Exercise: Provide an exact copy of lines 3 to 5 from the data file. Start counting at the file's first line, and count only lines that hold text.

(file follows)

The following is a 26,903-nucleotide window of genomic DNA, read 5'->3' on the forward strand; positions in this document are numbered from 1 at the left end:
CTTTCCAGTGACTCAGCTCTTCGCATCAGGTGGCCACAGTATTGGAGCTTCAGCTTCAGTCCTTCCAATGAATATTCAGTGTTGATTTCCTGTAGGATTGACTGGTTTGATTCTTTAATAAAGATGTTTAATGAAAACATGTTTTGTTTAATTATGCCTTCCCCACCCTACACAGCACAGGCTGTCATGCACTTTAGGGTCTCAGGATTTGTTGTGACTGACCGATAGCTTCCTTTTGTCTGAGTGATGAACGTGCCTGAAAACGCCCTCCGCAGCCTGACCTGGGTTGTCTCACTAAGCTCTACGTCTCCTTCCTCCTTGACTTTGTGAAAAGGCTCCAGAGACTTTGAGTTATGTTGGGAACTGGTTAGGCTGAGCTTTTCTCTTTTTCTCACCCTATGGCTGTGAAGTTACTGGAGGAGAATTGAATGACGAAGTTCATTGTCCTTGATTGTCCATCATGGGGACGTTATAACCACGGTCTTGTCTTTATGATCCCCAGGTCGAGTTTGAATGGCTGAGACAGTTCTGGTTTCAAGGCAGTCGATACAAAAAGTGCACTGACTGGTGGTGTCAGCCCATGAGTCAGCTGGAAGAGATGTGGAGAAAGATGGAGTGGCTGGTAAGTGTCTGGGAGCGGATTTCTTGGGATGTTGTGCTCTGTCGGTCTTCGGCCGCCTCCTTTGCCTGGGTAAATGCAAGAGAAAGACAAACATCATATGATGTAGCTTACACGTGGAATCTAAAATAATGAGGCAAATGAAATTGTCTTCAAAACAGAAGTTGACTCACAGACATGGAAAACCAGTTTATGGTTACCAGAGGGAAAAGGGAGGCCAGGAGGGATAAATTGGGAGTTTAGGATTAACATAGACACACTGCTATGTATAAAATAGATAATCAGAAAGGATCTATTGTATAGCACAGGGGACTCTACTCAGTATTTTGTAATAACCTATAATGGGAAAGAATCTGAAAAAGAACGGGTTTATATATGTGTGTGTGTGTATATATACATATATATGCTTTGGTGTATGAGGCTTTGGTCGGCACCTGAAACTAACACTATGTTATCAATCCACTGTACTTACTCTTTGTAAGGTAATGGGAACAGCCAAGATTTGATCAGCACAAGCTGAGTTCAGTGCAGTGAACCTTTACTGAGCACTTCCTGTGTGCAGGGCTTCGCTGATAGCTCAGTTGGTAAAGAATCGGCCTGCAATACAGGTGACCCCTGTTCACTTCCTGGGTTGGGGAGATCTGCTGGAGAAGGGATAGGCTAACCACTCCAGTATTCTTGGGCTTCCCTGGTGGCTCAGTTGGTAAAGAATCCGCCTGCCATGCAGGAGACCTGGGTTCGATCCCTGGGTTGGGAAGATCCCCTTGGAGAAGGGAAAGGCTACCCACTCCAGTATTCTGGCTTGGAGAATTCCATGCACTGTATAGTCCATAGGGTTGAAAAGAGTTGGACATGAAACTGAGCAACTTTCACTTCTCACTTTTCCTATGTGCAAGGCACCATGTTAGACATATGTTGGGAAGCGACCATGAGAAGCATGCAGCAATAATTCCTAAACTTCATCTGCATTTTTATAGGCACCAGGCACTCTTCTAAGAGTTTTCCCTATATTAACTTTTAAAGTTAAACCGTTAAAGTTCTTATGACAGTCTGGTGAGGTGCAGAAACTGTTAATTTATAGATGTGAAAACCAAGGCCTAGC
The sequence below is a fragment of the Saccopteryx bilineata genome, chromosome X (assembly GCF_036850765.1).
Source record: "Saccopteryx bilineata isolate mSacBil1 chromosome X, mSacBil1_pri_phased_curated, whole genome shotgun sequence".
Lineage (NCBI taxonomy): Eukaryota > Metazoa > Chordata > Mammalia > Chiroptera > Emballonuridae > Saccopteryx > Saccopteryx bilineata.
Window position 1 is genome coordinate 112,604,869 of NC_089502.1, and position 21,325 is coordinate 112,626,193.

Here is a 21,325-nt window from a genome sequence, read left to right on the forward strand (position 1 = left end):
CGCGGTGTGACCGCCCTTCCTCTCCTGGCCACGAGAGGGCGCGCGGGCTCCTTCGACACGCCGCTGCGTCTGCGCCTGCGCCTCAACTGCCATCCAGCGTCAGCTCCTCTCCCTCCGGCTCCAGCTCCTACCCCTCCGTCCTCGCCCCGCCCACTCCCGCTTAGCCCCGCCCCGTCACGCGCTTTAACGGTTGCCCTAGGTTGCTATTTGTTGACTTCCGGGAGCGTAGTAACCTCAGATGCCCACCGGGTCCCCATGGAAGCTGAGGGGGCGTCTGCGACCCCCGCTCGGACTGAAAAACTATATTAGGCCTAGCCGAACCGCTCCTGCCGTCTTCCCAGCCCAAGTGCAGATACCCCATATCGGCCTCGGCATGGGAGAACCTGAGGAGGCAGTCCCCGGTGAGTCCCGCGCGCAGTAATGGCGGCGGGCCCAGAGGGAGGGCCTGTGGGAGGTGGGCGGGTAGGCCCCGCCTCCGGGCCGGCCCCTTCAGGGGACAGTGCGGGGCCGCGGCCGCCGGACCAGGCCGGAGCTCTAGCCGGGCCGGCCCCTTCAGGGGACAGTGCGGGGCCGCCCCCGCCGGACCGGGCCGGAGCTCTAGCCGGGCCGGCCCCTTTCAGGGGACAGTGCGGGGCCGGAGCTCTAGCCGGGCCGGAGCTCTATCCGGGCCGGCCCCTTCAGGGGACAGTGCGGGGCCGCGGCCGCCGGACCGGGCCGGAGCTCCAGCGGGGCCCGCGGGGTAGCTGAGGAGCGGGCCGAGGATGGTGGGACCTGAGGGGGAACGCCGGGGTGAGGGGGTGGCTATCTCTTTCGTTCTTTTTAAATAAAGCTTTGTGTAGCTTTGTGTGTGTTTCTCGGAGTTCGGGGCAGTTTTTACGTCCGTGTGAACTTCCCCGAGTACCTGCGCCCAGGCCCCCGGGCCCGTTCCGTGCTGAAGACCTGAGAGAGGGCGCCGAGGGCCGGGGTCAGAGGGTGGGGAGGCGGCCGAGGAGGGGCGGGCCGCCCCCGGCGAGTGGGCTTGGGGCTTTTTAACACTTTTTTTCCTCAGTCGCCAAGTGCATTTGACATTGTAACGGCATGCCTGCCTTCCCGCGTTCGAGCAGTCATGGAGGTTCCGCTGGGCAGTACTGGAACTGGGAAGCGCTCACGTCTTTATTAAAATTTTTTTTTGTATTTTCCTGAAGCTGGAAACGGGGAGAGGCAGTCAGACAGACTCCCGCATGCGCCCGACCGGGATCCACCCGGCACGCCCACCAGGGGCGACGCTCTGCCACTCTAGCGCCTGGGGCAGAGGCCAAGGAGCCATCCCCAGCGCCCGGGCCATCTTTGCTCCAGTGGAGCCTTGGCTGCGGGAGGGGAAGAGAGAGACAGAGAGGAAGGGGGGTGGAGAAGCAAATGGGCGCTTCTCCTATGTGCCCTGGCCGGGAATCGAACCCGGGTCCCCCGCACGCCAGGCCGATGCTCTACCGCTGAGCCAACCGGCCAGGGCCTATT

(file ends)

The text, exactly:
The sequence below is a fragment of the Saccopteryx bilineata genome, chromosome X (assembly GCF_036850765.1).
Source record: "Saccopteryx bilineata isolate mSacBil1 chromosome X, mSacBil1_pri_phased_curated, whole genome shotgun sequence".
Lineage (NCBI taxonomy): Eukaryota > Metazoa > Chordata > Mammalia > Chiroptera > Emballonuridae > Saccopteryx > Saccopteryx bilineata.